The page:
Social Businesses Use Technology for more than Marketing

In our circles, everyone understands that social technologies are a must for marketing and communications. That bandwagon is pretty crowded these days. But I am still amazed at how slow these same people are to integrate social technology into management practices outside of the marketing department.

For example, why aren’t our performance reviews more social? Performance management processes are based mostly in static forms (documents and spreadsheets, both on paper and digitally) and in-person meetings. There’s nothing inherently wrong with forms and meetings, but to achieve the goal of valuable, skilled, growing, and successful employees, we need to move beyond those tools.
Technology is perfect for this task—it is great for real-time feedback (since we’re all on our computers so much of the time), and it does not require everyone to be in the same place at the same time, which increases the volume of feedback and communication (but without meetings!). Technology enables more sophisticated aggregation and sharing of the information as well.

For example, Small Improvements is a simple and elegant online tool that provides an online version of the annual performance review forms, but also provides ways for employees to set their own developmental goals and give feedback to others in the organization at any given moment. By collecting feedback from all sources in one (virtual) place, it makes for an easier annual review meeting, and it makes it much easier to give feedback all year round.

But don’t limit yourself to tools aimed specifically at that process. Mercanix, for example, offers a tool called Beacon that is designed to support implementation of strategic plans. It connects employees and teams with specific deadlines and schedules. Performance becomes more visible throughout the system better enabling feedback to be given in real time, across existing boundaries in the organization.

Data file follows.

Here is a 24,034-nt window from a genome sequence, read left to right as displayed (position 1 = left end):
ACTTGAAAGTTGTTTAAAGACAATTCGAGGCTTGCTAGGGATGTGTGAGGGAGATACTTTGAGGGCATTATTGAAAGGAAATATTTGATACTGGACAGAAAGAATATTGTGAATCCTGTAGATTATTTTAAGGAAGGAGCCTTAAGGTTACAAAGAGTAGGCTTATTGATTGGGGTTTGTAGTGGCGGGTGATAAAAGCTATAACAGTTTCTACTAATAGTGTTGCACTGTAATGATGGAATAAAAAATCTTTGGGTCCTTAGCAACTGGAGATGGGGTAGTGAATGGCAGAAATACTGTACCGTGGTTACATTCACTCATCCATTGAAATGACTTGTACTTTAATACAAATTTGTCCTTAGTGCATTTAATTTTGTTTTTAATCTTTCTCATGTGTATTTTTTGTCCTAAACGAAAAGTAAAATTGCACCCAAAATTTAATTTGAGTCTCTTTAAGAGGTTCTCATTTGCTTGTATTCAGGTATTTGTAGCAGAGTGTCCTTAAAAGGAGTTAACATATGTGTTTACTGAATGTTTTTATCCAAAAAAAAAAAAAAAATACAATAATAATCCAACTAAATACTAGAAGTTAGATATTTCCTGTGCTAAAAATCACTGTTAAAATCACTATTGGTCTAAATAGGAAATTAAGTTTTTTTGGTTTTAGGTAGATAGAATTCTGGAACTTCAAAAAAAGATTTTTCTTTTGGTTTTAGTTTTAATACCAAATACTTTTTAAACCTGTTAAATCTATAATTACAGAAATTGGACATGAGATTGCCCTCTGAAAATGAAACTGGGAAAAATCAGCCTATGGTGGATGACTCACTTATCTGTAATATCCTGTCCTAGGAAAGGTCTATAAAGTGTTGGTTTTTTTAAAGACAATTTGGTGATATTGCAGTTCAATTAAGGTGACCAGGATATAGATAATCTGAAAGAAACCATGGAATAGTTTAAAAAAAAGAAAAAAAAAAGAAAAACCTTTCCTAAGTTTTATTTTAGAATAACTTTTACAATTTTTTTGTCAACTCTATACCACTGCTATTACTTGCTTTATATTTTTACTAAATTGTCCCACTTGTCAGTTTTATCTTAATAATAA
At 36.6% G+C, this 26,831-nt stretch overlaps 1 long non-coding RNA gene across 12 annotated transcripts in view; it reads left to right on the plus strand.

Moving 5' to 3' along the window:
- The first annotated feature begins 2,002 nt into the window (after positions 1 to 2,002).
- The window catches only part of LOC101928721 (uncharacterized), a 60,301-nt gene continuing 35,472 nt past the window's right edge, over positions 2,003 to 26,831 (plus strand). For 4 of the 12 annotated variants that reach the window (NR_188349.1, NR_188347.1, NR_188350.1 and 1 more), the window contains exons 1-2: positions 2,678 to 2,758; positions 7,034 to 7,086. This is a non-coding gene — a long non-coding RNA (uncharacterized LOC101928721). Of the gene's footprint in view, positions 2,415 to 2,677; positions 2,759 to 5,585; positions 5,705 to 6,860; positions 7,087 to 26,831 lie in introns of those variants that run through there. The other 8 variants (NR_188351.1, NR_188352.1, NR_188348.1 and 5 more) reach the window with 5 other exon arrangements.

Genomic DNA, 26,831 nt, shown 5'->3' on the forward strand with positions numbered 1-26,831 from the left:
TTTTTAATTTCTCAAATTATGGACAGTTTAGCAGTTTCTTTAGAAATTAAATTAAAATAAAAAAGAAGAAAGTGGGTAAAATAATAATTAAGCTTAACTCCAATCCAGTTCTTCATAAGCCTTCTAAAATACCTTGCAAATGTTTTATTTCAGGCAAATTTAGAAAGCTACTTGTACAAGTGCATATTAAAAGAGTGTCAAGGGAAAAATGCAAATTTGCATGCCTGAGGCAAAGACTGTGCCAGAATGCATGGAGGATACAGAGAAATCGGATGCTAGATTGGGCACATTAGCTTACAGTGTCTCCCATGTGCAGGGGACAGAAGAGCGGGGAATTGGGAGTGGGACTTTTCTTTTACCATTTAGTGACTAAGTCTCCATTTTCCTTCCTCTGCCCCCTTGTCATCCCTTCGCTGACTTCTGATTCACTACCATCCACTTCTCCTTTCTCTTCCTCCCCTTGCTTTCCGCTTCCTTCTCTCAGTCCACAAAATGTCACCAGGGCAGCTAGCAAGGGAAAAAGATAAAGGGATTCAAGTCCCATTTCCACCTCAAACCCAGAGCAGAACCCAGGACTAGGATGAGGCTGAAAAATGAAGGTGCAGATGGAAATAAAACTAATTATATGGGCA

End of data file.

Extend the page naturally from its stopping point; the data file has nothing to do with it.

Jostle, as another example, is an online tool that supports building more effective cultures by making feedback easier to give and also by making visible the various connections between employees in organizations (beyond the formal organizational chart). This expands the number of feedback relationships based on who is actually working together to get things done, as opposed to only the relationships identified in the formal structure.


Start experimenting with social tools like this internally. Don’t be afraid to challenge the existing management processes (because they were likely invented in the early 1900s!). Embrace social technology beyond just marketing and communications. It’s a key piece of tapping into the true potential